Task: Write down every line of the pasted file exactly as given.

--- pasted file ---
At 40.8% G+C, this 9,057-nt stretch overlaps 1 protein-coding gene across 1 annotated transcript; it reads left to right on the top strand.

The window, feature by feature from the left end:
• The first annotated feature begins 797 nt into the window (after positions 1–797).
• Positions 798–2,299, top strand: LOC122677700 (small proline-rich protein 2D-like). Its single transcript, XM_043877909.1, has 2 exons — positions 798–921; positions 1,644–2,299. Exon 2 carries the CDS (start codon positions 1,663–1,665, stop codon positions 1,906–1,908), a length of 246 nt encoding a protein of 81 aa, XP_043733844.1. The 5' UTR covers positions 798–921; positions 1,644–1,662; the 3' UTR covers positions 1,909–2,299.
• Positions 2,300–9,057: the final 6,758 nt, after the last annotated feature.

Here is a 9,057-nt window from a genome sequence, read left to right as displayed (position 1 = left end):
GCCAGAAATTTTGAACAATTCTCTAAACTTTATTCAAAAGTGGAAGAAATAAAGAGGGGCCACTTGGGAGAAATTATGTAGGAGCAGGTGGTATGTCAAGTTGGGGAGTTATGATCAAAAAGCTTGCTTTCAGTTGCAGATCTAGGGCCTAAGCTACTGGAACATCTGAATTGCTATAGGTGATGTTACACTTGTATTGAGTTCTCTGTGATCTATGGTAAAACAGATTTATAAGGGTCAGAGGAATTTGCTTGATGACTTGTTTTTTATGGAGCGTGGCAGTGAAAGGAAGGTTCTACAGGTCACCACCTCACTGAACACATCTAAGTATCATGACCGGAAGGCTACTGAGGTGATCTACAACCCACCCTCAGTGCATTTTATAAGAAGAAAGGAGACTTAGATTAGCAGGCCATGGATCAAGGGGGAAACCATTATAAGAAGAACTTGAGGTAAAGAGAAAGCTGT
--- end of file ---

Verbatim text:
At 40.8% G+C, this 9,057-nt stretch overlaps 1 protein-coding gene across 1 annotated transcript; it reads left to right on the top strand.

The window, feature by feature from the left end:
• The first annotated feature begins 797 nt into the window (after positions 1–797).
• Positions 798–2,299, top strand: LOC122677700 (small proline-rich protein 2D-like). Its single transcript, XM_043877909.1, has 2 exons — positions 798–921; positions 1,644–2,299. Exon 2 carries the CDS (start codon positions 1,663–1,665, stop codon positions 1,906–1,908), a length of 246 nt encoding a protein of 81 aa, XP_043733844.1. The 5' UTR covers positions 798–921; positions 1,644–1,662; the 3' UTR covers positions 1,909–2,299.
• Positions 2,300–9,057: the final 6,758 nt, after the last annotated feature.

Here is a 9,057-nt window from a genome sequence, read left to right as displayed (position 1 = left end):
GCCAGAAATTTTGAACAATTCTCTAAACTTTATTCAAAAGTGGAAGAAATAAAGAGGGGCCACTTGGGAGAAATTATGTAGGAGCAGGTGGTATGTCAAGTTGGGGAGTTATGATCAAAAAGCTTGCTTTCAGTTGCAGATCTAGGGCCTAAGCTACTGGAACATCTGAATTGCTATAGGTGATGTTACACTTGTATTGAGTTCTCTGTGATCTATGGTAAAACAGATTTATAAGGGTCAGAGGAATTTGCTTGATGACTTGTTTTTTATGGAGCGTGGCAGTGAAAGGAAGGTTCTACAGGTCACCACCTCACTGAACACATCTAAGTATCATGACCGGAAGGCTACTGAGGTGATCTACAACCCACCCTCAGTGCATTTTATAAGAAGAAAGGAGACTTAGATTAGCAGGCCATGGATCAAGGGGGAAACCATTATAAGAAGAACTTGAGGTAAAGAGAAAGCTGT